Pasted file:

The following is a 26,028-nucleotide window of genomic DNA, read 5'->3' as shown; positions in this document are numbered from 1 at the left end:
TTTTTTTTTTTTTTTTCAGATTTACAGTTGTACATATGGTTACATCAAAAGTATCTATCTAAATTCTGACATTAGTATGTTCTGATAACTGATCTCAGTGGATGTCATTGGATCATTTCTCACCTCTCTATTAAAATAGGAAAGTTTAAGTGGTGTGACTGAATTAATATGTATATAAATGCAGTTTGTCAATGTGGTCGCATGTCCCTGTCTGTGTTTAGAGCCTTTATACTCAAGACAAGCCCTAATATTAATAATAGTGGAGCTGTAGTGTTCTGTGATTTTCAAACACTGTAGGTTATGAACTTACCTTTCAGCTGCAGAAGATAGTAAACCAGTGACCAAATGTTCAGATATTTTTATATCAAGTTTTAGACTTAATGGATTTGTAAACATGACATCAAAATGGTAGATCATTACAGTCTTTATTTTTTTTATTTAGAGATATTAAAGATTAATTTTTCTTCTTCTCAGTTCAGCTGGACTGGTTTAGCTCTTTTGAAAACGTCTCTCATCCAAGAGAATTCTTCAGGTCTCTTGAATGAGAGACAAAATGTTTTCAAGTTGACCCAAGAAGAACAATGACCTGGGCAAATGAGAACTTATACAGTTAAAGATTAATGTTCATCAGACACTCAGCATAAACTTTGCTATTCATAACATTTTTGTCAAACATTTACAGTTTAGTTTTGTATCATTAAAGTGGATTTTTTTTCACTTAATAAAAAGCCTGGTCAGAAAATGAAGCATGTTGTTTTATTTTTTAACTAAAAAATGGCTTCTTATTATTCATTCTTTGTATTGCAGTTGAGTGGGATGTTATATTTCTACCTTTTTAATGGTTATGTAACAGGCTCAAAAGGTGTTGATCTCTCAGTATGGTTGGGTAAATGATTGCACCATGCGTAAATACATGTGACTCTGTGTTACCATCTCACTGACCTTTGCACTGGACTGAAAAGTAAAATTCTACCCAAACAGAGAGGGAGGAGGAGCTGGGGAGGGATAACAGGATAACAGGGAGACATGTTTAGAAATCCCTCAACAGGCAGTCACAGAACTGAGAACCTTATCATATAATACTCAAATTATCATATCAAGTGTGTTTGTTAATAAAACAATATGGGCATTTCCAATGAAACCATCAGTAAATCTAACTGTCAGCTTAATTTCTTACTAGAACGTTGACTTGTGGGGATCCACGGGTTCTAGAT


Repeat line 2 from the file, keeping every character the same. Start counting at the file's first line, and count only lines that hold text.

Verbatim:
TTTTTTTTTTTTTTTTCAGATTTACAGTTGTACATATGGTTACATCAAAAGTATCTATCTAAATTCTGACATTAGTATGTTCTGATAACTGATCTCAGTGGATGTCATTGGATCATTTCTCACCTCTCTATTAAAATAGGAAAGTTTAAGTGGTGTGACTGAATTAATATGTATATAAATGCAGTTTGTCAATGTGGTCGCATGTCCCTGTCTGTGTTTAGAGCCTTTATACTCAAGACAAGCCCTAATATTAATAATAGTGGAGCTGTAGTGTTCTGTGATTTTCAAACACTGTAGGTTATGAACTTACCTTTCAGCTGCAGAAGATAGTAAACCAGTGACCAAATGTTCAGATATTTTTATATCAAGTTTTAGACTTAATGGATTTGTAAACATGACATCAAAATGGTAGATCATTACAGTCTTTATTTTTTTTATTTAGAGATATTAAAGATTAATTTTTCTTCTTCTCAGTTCAGCTGGACTGGTTTAGCTCTTTTGAAAACGTCTCTCATCCAAGAGAATTCTTCAGGTCTCTTGAATGAGAGACAAAATGTTTTCAAGTTGACCCAAGAAGAACAATGACCTGGGCAAATGAGAACTTATACAGTTAAAGATTAATGTTCATCAGACACTCAGCATAAACTTTGCTATTCATAACATTTTTGTCAAACATTTACAGTTTAGTTTTGTATCATTAAAGTGGATTTTTTTTCACTTAATAAAAAGCCTGGTCAGAAAATGAAGCATGTTGTTTTATTTTTTAACTAAAAAATGGCTTCTTATTATTCATTCTTTGTATTGCAGTTGAGTGGGATGTTATATTTCTACCTTTTTAATGGTTATGTAACAGGCTCAAAAGGTGTTGATCTCTCAGTATGGTTGGGTAAATGATTGCACCATGCGTAAATACATGTGACTCTGTGTTACCATCTCACTGACCTTTGCACTGGACTGAAAAGTAAAATTCTACCCAAACAGAGAGGGAGGAGGAGCTGGGGAGGGATAACAGGATAACAGGGAGACATGTTTAGAAATCCCTCAACAGGCAGTCACAGAACTGAGAACCTTATCATATAATACTCAAATTATCATATCAAGTGTGTTTGTTAATAAAACAATATGGGCATTTCCAATGAAACCATCAGTAAATCTAACTGTCAGCTTAATTTCTTACTAGAACGTTGACTTGTGGGGATCCACGGGTTCTAGAT